Robert Redford opens guns and films debate at Sundance

Actor-director Robert Redford waded into the debate over the depiction of gun violence by Hollywood in his opening address Thursday at the Sundance Film Festival.
Robert Redford, founder and president of the Sundance Institute, speaks during the opening news conference of the 2013 Sundance Film Festival, Thursday. (Chris Pizzello/Invision/Associated Press)

Actor-director Robert Redford waded into the debate over the depiction of gun violence by Hollywood in his opening address Thursday at the Sundance Film Festival.

Redford, who founded the festival in 1984, seemed to criticize the film industry for its obsession with firearms.

"I've noticed how often guns are used in ads, as though there's something that translates in a positive way." Redford said."Does my industry think guns sell movies? I think it's worth asking that question."

The remarks came a day after President Barack Obama announced new measures to curb gun violence in the U.S. and called on anti-gun activists to speak out.

Redford said a debate over the role of guns in American society is overdue, noting the same questions were being asked after the assassination attempt on President Ronald Reagan by John Hinckley Jr. in 1981.

Tarantino dismisses linking films and gun use

Director Quentin Tarantino took a different view last week, saying he saw no link between film violence and real-life killings like the Sandy Hook tragedy in which 27 people were murdered..

On Thursday, Arnold Schwarzenegger appeared to back him up.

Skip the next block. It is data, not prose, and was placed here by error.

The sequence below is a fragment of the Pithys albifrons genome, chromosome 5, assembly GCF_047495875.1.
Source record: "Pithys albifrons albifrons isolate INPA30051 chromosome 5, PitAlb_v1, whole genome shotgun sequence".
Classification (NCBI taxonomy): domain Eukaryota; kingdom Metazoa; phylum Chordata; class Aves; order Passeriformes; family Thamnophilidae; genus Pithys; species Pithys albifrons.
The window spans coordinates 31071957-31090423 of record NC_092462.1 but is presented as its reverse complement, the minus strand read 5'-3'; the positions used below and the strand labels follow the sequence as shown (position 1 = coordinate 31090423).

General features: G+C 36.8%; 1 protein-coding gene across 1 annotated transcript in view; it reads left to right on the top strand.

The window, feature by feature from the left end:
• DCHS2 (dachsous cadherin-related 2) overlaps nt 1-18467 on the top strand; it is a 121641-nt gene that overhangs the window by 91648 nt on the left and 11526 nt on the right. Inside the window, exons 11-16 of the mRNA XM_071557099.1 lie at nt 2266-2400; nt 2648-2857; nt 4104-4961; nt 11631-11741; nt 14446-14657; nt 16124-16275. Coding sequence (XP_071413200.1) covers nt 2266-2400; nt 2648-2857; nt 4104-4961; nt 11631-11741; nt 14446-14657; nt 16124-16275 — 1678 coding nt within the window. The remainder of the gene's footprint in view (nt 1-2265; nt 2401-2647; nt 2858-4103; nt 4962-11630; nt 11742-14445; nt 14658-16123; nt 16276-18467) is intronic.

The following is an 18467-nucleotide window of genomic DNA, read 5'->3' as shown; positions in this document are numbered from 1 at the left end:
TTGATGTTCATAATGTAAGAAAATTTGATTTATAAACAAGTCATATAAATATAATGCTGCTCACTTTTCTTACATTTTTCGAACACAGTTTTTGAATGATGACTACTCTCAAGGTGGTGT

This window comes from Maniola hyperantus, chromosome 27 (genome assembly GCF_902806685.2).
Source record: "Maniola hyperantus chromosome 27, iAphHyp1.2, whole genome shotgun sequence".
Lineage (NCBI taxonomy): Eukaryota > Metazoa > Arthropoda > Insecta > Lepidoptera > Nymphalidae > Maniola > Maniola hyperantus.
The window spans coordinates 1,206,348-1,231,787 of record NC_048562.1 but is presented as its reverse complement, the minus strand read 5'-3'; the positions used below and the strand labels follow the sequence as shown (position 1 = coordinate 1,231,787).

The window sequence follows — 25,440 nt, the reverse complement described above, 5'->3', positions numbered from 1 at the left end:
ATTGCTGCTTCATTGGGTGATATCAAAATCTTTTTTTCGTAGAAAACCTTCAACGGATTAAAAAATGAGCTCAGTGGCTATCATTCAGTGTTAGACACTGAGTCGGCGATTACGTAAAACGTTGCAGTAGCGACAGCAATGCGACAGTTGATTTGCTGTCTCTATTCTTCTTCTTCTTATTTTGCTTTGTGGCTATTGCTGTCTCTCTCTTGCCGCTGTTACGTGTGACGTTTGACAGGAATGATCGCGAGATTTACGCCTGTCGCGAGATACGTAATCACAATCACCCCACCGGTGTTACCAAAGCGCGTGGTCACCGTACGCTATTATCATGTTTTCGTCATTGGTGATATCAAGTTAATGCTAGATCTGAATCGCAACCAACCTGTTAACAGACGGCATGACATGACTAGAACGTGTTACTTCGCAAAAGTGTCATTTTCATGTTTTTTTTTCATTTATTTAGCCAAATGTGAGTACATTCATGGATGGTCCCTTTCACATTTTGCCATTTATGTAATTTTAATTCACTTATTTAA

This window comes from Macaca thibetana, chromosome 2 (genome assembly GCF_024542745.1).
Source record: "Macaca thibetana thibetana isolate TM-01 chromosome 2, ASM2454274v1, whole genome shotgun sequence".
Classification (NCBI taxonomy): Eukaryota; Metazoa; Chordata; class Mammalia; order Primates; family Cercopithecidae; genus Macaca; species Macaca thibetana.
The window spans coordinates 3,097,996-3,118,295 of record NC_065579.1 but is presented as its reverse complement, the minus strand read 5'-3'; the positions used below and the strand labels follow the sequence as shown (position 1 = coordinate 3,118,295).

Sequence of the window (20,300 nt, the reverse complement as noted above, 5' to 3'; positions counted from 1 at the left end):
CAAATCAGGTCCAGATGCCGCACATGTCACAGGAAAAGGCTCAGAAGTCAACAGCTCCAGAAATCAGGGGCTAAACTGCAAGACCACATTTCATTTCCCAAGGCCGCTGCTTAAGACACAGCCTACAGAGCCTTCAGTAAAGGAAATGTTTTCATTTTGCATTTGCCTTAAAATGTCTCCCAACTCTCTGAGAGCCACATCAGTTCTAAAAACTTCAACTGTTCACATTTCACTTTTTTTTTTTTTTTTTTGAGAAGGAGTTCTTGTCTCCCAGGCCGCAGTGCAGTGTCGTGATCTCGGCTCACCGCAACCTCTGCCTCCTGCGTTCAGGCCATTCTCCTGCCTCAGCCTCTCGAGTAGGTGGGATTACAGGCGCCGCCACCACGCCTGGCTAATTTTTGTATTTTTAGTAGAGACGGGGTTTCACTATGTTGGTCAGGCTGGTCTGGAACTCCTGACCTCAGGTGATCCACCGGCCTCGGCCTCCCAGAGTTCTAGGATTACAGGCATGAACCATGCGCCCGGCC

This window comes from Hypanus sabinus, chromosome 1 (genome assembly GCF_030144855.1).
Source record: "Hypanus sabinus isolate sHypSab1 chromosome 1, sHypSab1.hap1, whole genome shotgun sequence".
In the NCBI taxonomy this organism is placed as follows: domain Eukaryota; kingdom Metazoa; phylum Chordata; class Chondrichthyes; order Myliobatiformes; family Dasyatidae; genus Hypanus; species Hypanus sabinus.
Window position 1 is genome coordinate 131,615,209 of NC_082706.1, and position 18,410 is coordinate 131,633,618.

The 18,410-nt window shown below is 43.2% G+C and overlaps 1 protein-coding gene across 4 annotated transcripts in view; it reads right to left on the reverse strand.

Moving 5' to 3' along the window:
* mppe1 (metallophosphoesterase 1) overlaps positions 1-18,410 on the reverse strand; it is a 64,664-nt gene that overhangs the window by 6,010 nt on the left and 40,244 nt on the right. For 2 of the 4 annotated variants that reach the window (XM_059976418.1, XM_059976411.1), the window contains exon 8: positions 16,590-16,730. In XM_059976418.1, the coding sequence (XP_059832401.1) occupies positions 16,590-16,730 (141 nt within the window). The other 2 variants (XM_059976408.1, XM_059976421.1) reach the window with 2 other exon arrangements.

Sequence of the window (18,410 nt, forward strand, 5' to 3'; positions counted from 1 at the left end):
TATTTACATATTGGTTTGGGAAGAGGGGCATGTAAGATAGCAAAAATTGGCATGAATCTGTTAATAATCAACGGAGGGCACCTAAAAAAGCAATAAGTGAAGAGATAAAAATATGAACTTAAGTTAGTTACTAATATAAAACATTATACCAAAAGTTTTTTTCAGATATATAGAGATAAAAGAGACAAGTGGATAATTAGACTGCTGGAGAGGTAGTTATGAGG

"I personally feel that this is entertainment. The other thing is a serious real life tragedy. I think that we are going to continue doing entertainment," the star of The Last Stand said. 

Redford also reminisced Thursday about the changes to his festival, which he formed as a way to cast a spotlight on independent film and help the young filmmakers he trained at his Sundance Labs.

He said he had not predicted the interest of Hollywood in a film festival in the ski resort town of Park City, Utah.

Hollywood in Park City

The red carpets, paparazzi, stars and high-priced real estate of recent years had meant the festival was "not as much fun," Redford said. 

But he credited the deal-making that came along with Hollywood interest with paving the way for films like Beasts of the Southern Wild, which went from Sundance last January to four nominations at the Oscars this year.

Redford said the recession is keeping some Hollywood studios away this year.  

"What Sundance stands for is giving new voices and new filmmakers an opportunity to be seen and heard," he said in an interview with Associated Press. "We show what's there, and what comes up will usually give you an indication of changing times."

One of the noted changes to this year’s festival is the presence of more female directors, especially in the U.S. dramatic competition, which features eight films by women and eight by men.

Rise of women directors

Sarah Polley says she sees more women filmmakers at Sundance in recent years. (Canadian Press)

Canadian director Sarah Polley who shows her documentary Stories We Tell on Friday, says she’s seen a rise in the number of women at Sundance since she first came in 2000.

"I feel like there's been a seismic shift since I had my first short film at Sundance when I was 20 and now going back today at 34," said Polley,

"My first time at Sundance, I spent the whole time just trying to find other female filmmakers. Now you see there's been huge progress."

Stories We Tell examines the secret life of her late mother and just who Polley's biological father is.

The Sundance Film Festival continues until Jan. 27 in Park City, Utah.